A couple weeks ago I had the opportunity to attend the SICP course taught by David Beazley. I've written a short summary of my experience here (tldr; take the course if you get the chance). While the course as a whole was challenging and an interesting a couple of the exercises stood out to me, and I wanted to take a moment to share them here.
At a deep level our computer is operating super fast on a state of
with gates that define logic. Because of this it's an area of interest for me in
how we express similar logic in our languages and the statement/operator
capabilities we can build from that. Towards the beginning of day two we kicked
things off by defining our own boolean logic in Racket. Our first step? Defining
(define (TRUE x y) x) (define (FALSE x y) y) (define t (TRUE 0 1)) 't (define f (FALSE 0 1)) 'f
Take a minute and reread that block, because the first time I did it threw me
for a loop. We just passed in the same arguments and got
Racket, and in this scenario we have defined the behavior of our basic
FALSE operators. The next challenge we were provided was to implement all
boolean logic operators.
(define (NOT x) (x FALSE TRUE)) (NOT TRUE) 'f (NOT FALSE) 't (define (AND x y) (x y x)) (AND TRUE FALSE) 't (define (OR x y) (x x y)) (OR FALSE FALSE) 'f (OR TRUE FALSE) 't (OR FALSE TRUE) 't ;;Hint: x is not just TRUE/FLASE above. It is a procedure, it takes two arguments.
And we now have our own set of truth tables.
Before working on boolean logic we had been discussing the substitution model of evaluation and what you could express with it. After our truth searching exercise it seemed like looking at how numbers could work might be fun.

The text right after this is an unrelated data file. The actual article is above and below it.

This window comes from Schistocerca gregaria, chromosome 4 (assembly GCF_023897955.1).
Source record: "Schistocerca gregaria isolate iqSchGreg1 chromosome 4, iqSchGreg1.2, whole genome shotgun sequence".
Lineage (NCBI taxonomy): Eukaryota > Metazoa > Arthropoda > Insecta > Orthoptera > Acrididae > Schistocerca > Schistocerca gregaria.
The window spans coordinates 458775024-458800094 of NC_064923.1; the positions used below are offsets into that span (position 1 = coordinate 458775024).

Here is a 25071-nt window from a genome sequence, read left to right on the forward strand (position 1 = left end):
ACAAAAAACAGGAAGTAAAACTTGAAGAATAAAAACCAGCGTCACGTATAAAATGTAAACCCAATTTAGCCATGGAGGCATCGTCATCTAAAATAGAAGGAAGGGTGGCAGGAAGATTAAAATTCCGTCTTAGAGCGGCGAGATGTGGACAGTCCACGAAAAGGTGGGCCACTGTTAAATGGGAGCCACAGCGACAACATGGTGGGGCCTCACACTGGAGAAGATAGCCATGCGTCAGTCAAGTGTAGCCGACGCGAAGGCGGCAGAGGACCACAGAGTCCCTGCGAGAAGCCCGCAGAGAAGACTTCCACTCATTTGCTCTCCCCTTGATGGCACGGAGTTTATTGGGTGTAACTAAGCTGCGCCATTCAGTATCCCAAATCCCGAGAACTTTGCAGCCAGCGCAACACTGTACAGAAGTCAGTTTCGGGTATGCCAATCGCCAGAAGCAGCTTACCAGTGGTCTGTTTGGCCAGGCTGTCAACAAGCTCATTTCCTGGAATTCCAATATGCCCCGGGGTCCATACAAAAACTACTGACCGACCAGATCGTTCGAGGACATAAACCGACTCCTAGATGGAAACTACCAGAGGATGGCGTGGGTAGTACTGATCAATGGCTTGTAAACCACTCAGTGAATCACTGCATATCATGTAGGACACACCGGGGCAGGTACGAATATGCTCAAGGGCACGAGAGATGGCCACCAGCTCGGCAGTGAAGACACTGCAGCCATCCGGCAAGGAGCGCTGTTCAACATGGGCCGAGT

(define zero (lambda (f) (lambda (x) x))) (define two (lambda (f) (lambda (x) (f (f x))))) (define three (lambda (f) (lambda (x) (f (f (f x))))))
Defining numbers as symbols for the application of a function N times then let us implement addition:
(define (plus a b) (lambda (f) (lambda (x) ((a f) ((b f) x)))) ) (define five (plus two three))
Or to make it concrete
(define (inc x) (+ x 1)) ((five inc) 0) '5
Numbers are weird and amazing. Ever since I realized that anything we can express in a program (that I'm writing in letters and symbols) can be boiled down to a series of 0s and 1s that were ultimately symbols that could be swapped out I've been captivated by the question of what numbers are. We did other interesting and exercises (mutation, building an interpreter, a register machine VM, and generic types), but something about the above left me considering the nature of logic and programming. It's easy to get lost in the day to day problem solving, but when we get the chance to step back and look at the strangeness of what we are interacting with it can be a lot of fun. Never Here's one last thought to have some fun with:
; Always returns false, except for zero, because zero says don't do the function so we get back true (define (zero? n) ((n (lambda (x) #f)) #t))